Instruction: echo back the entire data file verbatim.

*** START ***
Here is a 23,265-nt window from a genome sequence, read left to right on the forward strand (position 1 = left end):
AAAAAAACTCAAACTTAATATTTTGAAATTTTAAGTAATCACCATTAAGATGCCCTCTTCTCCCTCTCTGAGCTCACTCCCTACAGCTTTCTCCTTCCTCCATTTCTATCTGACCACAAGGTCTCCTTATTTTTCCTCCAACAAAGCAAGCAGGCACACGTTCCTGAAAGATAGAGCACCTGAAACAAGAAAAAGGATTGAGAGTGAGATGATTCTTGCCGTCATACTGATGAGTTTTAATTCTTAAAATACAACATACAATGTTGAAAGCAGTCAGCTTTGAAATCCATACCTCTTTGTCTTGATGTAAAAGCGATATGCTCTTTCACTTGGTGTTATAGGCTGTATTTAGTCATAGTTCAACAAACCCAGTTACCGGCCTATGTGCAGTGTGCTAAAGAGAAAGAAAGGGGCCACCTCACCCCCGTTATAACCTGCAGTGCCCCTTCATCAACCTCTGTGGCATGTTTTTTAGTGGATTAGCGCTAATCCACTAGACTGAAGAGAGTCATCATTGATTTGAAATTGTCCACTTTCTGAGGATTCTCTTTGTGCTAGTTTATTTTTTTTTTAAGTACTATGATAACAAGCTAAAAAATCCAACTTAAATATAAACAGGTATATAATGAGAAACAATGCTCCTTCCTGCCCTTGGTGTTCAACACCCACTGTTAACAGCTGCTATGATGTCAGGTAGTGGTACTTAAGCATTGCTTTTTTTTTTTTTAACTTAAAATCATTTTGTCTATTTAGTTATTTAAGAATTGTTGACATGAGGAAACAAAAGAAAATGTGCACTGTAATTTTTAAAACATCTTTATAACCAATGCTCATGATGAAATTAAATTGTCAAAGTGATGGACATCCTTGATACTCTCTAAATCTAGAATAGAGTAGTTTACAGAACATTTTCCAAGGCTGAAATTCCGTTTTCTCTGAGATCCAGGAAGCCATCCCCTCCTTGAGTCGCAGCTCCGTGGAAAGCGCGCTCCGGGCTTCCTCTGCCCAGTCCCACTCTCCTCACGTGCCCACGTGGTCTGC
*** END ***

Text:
Here is a 23,265-nt window from a genome sequence, read left to right on the forward strand (position 1 = left end):
AAAAAAACTCAAACTTAATATTTTGAAATTTTAAGTAATCACCATTAAGATGCCCTCTTCTCCCTCTCTGAGCTCACTCCCTACAGCTTTCTCCTTCCTCCATTTCTATCTGACCACAAGGTCTCCTTATTTTTCCTCCAACAAAGCAAGCAGGCACACGTTCCTGAAAGATAGAGCACCTGAAACAAGAAAAAGGATTGAGAGTGAGATGATTCTTGCCGTCATACTGATGAGTTTTAATTCTTAAAATACAACATACAATGTTGAAAGCAGTCAGCTTTGAAATCCATACCTCTTTGTCTTGATGTAAAAGCGATATGCTCTTTCACTTGGTGTTATAGGCTGTATTTAGTCATAGTTCAACAAACCCAGTTACCGGCCTATGTGCAGTGTGCTAAAGAGAAAGAAAGGGGCCACCTCACCCCCGTTATAACCTGCAGTGCCCCTTCATCAACCTCTGTGGCATGTTTTTTAGTGGATTAGCGCTAATCCACTAGACTGAAGAGAGTCATCATTGATTTGAAATTGTCCACTTTCTGAGGATTCTCTTTGTGCTAGTTTATTTTTTTTTTAAGTACTATGATAACAAGCTAAAAAATCCAACTTAAATATAAACAGGTATATAATGAGAAACAATGCTCCTTCCTGCCCTTGGTGTTCAACACCCACTGTTAACAGCTGCTATGATGTCAGGTAGTGGTACTTAAGCATTGCTTTTTTTTTTTTTAACTTAAAATCATTTTGTCTATTTAGTTATTTAAGAATTGTTGACATGAGGAAACAAAAGAAAATGTGCACTGTAATTTTTAAAACATCTTTATAACCAATGCTCATGATGAAATTAAATTGTCAAAGTGATGGACATCCTTGATACTCTCTAAATCTAGAATAGAGTAGTTTACAGAACATTTTCCAAGGCTGAAATTCCGTTTTCTCTGAGATCCAGGAAGCCATCCCCTCCTTGAGTCGCAGCTCCGTGGAAAGCGCGCTCCGGGCTTCCTCTGCCCAGTCCCACTCTCCTCACGTGCCCACGTGGTCTGC